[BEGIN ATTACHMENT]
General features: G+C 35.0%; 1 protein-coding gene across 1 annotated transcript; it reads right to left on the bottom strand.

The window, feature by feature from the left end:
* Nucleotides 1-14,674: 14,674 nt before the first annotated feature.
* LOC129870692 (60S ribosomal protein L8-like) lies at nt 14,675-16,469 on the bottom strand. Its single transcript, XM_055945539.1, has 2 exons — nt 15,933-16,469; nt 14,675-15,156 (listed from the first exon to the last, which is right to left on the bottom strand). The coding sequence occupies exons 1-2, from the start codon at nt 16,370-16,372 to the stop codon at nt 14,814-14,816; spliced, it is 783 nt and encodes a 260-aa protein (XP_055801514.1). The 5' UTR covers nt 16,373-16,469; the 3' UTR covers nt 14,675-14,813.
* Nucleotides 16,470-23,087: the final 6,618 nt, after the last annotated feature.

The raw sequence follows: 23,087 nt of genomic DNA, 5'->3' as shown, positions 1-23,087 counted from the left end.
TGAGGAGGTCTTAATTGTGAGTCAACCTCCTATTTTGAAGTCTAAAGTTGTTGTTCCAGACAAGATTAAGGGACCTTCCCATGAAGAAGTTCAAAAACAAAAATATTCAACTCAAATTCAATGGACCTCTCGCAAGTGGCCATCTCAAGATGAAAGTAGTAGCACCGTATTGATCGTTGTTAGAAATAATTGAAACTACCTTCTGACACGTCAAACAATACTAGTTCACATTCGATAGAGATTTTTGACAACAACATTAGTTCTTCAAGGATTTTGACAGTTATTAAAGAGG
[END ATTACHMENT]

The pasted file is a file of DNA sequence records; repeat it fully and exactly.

General features: G+C 35.0%; 1 protein-coding gene across 1 annotated transcript; it reads right to left on the bottom strand.

The window, feature by feature from the left end:
* Nucleotides 1-14,674: 14,674 nt before the first annotated feature.
* LOC129870692 (60S ribosomal protein L8-like) lies at nt 14,675-16,469 on the bottom strand. Its single transcript, XM_055945539.1, has 2 exons — nt 15,933-16,469; nt 14,675-15,156 (listed from the first exon to the last, which is right to left on the bottom strand). The coding sequence occupies exons 1-2, from the start codon at nt 16,370-16,372 to the stop codon at nt 14,814-14,816; spliced, it is 783 nt and encodes a 260-aa protein (XP_055801514.1). The 5' UTR covers nt 16,373-16,469; the 3' UTR covers nt 14,675-14,813.
* Nucleotides 16,470-23,087: the final 6,618 nt, after the last annotated feature.

The raw sequence follows: 23,087 nt of genomic DNA, 5'->3' as shown, positions 1-23,087 counted from the left end.
TGAGGAGGTCTTAATTGTGAGTCAACCTCCTATTTTGAAGTCTAAAGTTGTTGTTCCAGACAAGATTAAGGGACCTTCCCATGAAGAAGTTCAAAAACAAAAATATTCAACTCAAATTCAATGGACCTCTCGCAAGTGGCCATCTCAAGATGAAAGTAGTAGCACCGTATTGATCGTTGTTAGAAATAATTGAAACTACCTTCTGACACGTCAAACAATACTAGTTCACATTCGATAGAGATTTTTGACAACAACATTAGTTCTTCAAGGATTTTGACAGTTATTAAAGAGG